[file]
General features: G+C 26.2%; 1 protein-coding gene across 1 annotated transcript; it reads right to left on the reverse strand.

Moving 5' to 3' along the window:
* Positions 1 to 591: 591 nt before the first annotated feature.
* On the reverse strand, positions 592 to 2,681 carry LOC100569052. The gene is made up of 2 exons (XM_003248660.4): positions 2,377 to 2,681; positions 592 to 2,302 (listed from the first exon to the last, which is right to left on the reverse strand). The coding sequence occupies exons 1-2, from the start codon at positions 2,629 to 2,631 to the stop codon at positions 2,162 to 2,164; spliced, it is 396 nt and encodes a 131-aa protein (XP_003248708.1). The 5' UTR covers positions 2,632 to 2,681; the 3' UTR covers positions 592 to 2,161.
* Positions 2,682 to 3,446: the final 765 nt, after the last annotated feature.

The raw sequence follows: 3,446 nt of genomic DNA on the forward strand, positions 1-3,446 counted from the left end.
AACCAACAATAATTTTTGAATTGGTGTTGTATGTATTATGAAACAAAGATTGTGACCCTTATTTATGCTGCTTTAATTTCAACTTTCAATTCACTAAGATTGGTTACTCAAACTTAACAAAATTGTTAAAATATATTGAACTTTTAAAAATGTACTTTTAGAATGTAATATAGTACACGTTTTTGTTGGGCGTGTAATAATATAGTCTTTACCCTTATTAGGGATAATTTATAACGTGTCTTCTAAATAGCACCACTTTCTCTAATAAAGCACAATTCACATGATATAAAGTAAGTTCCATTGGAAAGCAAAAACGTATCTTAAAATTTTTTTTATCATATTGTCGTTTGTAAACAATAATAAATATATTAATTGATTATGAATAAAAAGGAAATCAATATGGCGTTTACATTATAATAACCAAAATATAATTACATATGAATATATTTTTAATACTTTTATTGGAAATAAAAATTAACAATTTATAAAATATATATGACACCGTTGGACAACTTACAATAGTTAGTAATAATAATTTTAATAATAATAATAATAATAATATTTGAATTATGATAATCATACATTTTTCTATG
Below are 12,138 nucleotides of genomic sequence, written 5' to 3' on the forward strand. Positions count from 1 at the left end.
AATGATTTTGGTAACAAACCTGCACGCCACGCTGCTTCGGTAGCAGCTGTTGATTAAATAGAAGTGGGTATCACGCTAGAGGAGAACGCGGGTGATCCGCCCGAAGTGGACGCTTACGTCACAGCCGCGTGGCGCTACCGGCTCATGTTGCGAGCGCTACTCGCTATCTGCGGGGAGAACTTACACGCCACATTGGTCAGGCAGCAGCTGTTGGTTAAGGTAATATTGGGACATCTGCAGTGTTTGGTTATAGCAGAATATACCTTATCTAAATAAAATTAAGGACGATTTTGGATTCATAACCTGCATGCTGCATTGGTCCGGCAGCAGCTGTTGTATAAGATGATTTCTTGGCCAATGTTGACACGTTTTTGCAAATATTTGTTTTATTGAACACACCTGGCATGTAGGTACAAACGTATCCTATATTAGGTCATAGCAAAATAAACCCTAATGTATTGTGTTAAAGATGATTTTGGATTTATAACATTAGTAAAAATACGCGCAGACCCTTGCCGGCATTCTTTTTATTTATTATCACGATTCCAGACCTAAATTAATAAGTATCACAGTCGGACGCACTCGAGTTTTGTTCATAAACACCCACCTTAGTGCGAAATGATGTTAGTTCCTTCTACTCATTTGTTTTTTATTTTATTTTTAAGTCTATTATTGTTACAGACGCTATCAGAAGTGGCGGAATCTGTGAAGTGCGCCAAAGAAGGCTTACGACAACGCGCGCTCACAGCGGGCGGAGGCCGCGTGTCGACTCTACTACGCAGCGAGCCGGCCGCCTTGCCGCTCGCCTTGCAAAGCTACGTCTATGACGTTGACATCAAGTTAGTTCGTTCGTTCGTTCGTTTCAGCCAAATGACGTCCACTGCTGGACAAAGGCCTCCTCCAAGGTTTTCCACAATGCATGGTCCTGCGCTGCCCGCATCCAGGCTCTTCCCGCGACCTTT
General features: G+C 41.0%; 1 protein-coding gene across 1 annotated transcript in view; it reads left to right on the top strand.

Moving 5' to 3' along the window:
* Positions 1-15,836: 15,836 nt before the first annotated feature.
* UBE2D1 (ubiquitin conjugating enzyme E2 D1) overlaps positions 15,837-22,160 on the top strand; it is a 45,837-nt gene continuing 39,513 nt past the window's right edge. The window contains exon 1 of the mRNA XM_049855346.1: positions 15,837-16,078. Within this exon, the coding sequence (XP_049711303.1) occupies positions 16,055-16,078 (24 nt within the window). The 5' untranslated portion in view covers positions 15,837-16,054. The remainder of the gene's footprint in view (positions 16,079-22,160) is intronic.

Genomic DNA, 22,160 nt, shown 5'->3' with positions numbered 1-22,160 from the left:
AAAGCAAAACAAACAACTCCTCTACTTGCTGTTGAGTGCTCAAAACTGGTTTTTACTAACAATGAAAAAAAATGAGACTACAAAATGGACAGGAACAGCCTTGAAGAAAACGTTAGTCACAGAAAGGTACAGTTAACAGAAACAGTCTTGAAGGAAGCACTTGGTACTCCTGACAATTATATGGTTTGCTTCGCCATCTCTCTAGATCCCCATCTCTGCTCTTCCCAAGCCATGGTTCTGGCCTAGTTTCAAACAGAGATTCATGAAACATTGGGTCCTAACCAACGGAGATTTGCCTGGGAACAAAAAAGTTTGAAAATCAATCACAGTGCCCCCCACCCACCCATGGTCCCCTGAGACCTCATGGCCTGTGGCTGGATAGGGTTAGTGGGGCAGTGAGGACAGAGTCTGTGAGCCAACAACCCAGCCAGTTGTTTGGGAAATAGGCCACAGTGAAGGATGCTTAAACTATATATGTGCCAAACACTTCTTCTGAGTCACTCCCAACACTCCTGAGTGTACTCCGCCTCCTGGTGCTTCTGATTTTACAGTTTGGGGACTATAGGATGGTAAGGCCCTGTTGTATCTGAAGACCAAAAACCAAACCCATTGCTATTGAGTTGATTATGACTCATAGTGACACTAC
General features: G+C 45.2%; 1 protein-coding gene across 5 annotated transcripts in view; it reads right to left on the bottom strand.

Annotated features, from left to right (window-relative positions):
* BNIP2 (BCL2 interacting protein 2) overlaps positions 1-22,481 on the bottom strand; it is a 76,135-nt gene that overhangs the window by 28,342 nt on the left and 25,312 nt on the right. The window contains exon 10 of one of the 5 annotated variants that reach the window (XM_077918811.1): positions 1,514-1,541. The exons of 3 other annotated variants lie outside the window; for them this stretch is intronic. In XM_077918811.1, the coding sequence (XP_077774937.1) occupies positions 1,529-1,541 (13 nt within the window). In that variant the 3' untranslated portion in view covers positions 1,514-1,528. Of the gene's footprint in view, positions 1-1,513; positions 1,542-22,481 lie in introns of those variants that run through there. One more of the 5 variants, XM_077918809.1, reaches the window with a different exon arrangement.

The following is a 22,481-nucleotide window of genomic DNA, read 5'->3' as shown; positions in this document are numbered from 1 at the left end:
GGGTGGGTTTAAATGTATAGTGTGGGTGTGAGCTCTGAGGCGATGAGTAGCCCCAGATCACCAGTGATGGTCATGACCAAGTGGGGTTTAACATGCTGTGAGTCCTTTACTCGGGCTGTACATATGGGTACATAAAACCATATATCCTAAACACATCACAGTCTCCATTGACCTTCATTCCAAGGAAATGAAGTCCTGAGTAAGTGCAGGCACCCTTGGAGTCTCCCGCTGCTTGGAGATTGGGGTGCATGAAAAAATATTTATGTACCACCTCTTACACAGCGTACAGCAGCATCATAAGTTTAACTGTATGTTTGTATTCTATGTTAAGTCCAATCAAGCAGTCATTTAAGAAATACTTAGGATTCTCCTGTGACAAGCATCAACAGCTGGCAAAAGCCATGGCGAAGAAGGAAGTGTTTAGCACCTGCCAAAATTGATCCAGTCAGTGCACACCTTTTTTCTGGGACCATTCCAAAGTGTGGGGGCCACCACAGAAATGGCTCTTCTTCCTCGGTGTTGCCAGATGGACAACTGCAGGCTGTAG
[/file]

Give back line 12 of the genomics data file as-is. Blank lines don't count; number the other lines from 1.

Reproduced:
* Positions 1-15,836: 15,836 nt before the first annotated feature.